Modern Christian culture’s deep antipathy for fathers.

Children, obey your parents in the Lord, for this is right. 2 “Honor your father and mother,” which is the first commandment with promise: 3 “that it may be well with you and you may live long on the earth.”

4 And you, fathers, do not provoke your children to wrath, but bring them up in the training and admonition of the Lord.

— Eph 6:1-4 (NKJV)

Sunshine Thiry was skeptical of my statement in a recent post that tearing down fathers is a modern Christian Father’s Day tradition.  Specifically, she was skeptical of my statement:

For Christian leaders [Father’s Day] brings out contempt for husbands and fathers, including the now traditional (if not obligatory) sermon tearing down men in front of their families.

She hadn’t noticed such a tradition, so when she went to church on Father’s Day she wanted to see how her pastor would handle it.  Her pastor confirmed the tradition, taking time to explain to the congregation why he was deviating from it.  Thiry quoted her pastor’s explanation in her post Do pastors tear down men on Father’s Day?

I have to tell you, it’s our goal on this Father’s Day weekend to lift you up and encourage you.  And I have to tell you from history I’ve learned that often Father’s Day is one of the worst days that dads can ever choose to go to church.  Because often it’s the only time churches feel like they’re going to have the ears of dads and so what they do is they plan to beat them up royally for all they’re not doing right.  Ever been to one of those Father’s Day services?  Oh man, I have.  In fact, here in the early days of my ministry here, you know what we’d do?  Oh man, we planned.  We planned for you guys.  And then what we did is we’d sing “Cats in the Cradle and the Silver Spoon”.  And we’d talk about how you have so royally blown it, the world has gone to hell in a hand basket, and then we’d try and help you recover.  And we wondered why dads didn’t like Fathers Day at our church. We don’t do that anymore.  What we want this to be is an encouragement to you, we want this to lift you up, and I can’t think of a better story than Abraham’s because he’s like us – far from perfect.  And yet he was used significantly from God.”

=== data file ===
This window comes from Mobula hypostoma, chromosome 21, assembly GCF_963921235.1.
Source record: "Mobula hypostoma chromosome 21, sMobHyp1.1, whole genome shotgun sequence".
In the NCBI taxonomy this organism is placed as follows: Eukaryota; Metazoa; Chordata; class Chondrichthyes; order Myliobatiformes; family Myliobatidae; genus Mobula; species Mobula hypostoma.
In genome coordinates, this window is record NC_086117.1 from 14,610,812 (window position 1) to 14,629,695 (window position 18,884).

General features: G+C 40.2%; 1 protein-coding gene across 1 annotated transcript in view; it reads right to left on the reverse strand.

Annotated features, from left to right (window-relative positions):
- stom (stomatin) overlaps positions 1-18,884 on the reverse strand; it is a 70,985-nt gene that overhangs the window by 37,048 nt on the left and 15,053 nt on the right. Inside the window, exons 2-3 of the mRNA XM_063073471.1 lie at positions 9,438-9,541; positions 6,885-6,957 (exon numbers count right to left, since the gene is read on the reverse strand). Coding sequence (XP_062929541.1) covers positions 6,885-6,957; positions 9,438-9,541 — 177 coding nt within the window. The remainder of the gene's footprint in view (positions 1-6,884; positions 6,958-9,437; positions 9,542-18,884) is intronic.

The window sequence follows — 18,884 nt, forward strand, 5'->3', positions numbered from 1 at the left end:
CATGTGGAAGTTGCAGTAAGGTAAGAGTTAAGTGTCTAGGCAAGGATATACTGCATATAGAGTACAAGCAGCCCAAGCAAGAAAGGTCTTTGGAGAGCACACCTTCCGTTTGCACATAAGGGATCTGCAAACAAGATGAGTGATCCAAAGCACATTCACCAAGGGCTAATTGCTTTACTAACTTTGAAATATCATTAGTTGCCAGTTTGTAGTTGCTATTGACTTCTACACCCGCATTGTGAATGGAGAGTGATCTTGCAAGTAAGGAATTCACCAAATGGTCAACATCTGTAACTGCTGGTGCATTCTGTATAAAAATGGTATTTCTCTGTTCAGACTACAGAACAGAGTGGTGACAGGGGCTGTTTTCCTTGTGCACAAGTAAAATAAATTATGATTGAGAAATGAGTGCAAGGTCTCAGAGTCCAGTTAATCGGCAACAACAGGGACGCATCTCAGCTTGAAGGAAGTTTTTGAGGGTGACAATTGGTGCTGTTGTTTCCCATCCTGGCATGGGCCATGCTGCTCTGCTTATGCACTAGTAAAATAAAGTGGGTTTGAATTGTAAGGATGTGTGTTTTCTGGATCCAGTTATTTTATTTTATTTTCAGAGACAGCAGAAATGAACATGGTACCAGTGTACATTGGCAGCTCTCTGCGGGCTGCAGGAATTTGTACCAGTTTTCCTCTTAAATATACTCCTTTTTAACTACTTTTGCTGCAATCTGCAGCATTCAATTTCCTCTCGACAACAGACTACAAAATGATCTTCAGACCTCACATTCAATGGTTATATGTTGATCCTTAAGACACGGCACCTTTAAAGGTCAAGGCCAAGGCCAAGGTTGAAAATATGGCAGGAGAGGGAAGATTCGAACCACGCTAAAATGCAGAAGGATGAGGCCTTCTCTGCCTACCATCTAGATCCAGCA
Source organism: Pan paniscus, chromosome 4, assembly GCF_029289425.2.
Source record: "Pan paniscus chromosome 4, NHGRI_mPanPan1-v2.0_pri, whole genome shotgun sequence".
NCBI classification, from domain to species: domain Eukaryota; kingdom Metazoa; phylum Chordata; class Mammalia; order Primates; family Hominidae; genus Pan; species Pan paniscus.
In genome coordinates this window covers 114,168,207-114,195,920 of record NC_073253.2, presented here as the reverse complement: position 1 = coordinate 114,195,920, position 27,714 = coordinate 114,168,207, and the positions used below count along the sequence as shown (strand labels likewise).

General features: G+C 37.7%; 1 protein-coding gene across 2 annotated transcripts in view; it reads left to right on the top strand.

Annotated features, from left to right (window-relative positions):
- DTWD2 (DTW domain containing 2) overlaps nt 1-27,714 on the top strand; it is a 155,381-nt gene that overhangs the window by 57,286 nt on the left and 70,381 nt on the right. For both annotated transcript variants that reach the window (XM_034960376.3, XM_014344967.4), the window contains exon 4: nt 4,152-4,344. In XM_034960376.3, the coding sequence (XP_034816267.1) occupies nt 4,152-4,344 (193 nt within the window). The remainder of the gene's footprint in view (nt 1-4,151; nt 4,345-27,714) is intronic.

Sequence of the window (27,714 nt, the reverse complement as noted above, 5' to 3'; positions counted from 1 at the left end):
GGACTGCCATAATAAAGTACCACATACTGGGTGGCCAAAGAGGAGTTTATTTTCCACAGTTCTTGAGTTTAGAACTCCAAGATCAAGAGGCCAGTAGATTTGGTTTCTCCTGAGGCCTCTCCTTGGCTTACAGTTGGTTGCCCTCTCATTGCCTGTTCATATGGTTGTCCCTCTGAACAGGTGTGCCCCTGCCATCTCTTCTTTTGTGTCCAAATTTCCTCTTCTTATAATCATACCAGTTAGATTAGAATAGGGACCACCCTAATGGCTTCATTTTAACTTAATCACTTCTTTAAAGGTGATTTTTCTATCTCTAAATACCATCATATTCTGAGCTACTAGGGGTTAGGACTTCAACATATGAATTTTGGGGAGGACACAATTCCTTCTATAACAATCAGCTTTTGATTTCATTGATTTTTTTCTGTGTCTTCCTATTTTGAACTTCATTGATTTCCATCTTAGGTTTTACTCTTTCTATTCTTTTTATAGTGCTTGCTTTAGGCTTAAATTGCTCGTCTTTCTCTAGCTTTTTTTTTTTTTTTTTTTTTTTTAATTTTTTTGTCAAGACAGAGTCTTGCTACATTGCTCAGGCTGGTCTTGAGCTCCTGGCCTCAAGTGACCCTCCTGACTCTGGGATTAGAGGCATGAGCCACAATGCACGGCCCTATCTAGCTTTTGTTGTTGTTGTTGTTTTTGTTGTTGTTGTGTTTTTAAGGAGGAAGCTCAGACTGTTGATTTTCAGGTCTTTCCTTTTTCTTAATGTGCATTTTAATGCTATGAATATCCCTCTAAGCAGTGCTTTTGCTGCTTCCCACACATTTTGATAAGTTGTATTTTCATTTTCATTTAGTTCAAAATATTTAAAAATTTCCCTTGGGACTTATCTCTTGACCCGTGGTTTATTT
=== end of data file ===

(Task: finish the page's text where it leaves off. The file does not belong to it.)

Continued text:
This tradition shouldn’t be surprising.  Father’s Day is a day set aside to honor fathers.  This doesn’t translate into modern Christian culture because honoring fathers is a truly alien idea.  What would that even look like?  Note that Thiry’s pastor doesn’t say that he will honor fathers, he says he will try to encourage them.